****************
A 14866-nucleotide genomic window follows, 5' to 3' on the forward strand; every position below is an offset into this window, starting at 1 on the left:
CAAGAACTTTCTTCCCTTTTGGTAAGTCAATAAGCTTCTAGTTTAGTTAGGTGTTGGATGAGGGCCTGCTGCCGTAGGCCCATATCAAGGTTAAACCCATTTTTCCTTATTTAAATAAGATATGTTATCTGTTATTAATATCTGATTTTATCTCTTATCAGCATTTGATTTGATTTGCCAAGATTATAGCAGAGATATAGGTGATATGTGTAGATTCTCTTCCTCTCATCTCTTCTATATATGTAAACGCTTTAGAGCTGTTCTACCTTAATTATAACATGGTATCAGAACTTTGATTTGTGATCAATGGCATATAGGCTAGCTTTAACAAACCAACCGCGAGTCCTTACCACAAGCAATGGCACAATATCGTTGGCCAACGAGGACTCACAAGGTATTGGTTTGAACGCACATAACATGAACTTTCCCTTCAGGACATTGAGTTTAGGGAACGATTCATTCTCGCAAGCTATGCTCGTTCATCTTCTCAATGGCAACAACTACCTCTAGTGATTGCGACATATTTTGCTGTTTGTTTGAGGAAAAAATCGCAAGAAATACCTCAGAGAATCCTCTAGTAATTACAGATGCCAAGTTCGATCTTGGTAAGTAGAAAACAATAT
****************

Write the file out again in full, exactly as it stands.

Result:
A 14866-nucleotide genomic window follows, 5' to 3' on the forward strand; every position below is an offset into this window, starting at 1 on the left:
CAAGAACTTTCTTCCCTTTTGGTAAGTCAATAAGCTTCTAGTTTAGTTAGGTGTTGGATGAGGGCCTGCTGCCGTAGGCCCATATCAAGGTTAAACCCATTTTTCCTTATTTAAATAAGATATGTTATCTGTTATTAATATCTGATTTTATCTCTTATCAGCATTTGATTTGATTTGCCAAGATTATAGCAGAGATATAGGTGATATGTGTAGATTCTCTTCCTCTCATCTCTTCTATATATGTAAACGCTTTAGAGCTGTTCTACCTTAATTATAACATGGTATCAGAACTTTGATTTGTGATCAATGGCATATAGGCTAGCTTTAACAAACCAACCGCGAGTCCTTACCACAAGCAATGGCACAATATCGTTGGCCAACGAGGACTCACAAGGTATTGGTTTGAACGCACATAACATGAACTTTCCCTTCAGGACATTGAGTTTAGGGAACGATTCATTCTCGCAAGCTATGCTCGTTCATCTTCTCAATGGCAACAACTACCTCTAGTGATTGCGACATATTTTGCTGTTTGTTTGAGGAAAAAATCGCAAGAAATACCTCAGAGAATCCTCTAGTAATTACAGATGCCAAGTTCGATCTTGGTAAGTAGAAAACAATAT